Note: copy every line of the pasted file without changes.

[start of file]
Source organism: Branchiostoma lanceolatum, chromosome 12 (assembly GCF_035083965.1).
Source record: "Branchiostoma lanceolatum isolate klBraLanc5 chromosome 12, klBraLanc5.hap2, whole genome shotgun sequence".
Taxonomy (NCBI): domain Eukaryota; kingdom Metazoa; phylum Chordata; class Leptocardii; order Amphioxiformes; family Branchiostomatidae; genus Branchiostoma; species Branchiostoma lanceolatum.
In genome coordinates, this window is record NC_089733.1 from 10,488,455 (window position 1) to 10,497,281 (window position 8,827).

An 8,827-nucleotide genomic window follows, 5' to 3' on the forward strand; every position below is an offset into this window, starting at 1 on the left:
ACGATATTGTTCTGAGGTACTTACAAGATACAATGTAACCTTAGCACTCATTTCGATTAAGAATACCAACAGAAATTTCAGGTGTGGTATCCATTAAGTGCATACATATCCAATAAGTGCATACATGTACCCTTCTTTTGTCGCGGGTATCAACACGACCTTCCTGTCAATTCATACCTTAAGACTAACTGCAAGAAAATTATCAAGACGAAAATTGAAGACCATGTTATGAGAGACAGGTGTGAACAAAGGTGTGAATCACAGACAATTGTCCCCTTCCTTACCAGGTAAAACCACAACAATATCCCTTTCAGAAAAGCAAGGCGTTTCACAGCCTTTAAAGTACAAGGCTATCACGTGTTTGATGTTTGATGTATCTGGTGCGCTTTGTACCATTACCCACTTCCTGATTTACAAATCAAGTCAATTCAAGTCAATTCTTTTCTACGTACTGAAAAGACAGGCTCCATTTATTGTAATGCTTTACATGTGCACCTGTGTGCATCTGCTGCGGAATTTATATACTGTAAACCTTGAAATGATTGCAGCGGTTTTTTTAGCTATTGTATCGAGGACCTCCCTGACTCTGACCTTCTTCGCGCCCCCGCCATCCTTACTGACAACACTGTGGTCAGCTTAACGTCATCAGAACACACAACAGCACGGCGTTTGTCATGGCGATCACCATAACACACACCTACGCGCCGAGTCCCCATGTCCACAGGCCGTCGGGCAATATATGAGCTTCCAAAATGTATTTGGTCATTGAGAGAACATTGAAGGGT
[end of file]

Source organism: Branchiostoma lanceolatum, chromosome 12 (assembly GCF_035083965.1).
Source record: "Branchiostoma lanceolatum isolate klBraLanc5 chromosome 12, klBraLanc5.hap2, whole genome shotgun sequence".
Taxonomy (NCBI): domain Eukaryota; kingdom Metazoa; phylum Chordata; class Leptocardii; order Amphioxiformes; family Branchiostomatidae; genus Branchiostoma; species Branchiostoma lanceolatum.
In genome coordinates, this window is record NC_089733.1 from 10,488,455 (window position 1) to 10,497,281 (window position 8,827).

An 8,827-nucleotide genomic window follows, 5' to 3' on the forward strand; every position below is an offset into this window, starting at 1 on the left:
ACGATATTGTTCTGAGGTACTTACAAGATACAATGTAACCTTAGCACTCATTTCGATTAAGAATACCAACAGAAATTTCAGGTGTGGTATCCATTAAGTGCATACATATCCAATAAGTGCATACATGTACCCTTCTTTTGTCGCGGGTATCAACACGACCTTCCTGTCAATTCATACCTTAAGACTAACTGCAAGAAAATTATCAAGACGAAAATTGAAGACCATGTTATGAGAGACAGGTGTGAACAAAGGTGTGAATCACAGACAATTGTCCCCTTCCTTACCAGGTAAAACCACAACAATATCCCTTTCAGAAAAGCAAGGCGTTTCACAGCCTTTAAAGTACAAGGCTATCACGTGTTTGATGTTTGATGTATCTGGTGCGCTTTGTACCATTACCCACTTCCTGATTTACAAATCAAGTCAATTCAAGTCAATTCTTTTCTACGTACTGAAAAGACAGGCTCCATTTATTGTAATGCTTTACATGTGCACCTGTGTGCATCTGCTGCGGAATTTATATACTGTAAACCTTGAAATGATTGCAGCGGTTTTTTTAGCTATTGTATCGAGGACCTCCCTGACTCTGACCTTCTTCGCGCCCCCGCCATCCTTACTGACAACACTGTGGTCAGCTTAACGTCATCAGAACACACAACAGCACGGCGTTTGTCATGGCGATCACCATAACACACACCTACGCGCCGAGTCCCCATGTCCACAGGCCGTCGGGCAATATATGAGCTTCCAAAATGTATTTGGTCATTGAGAGAACATTGAAGGGT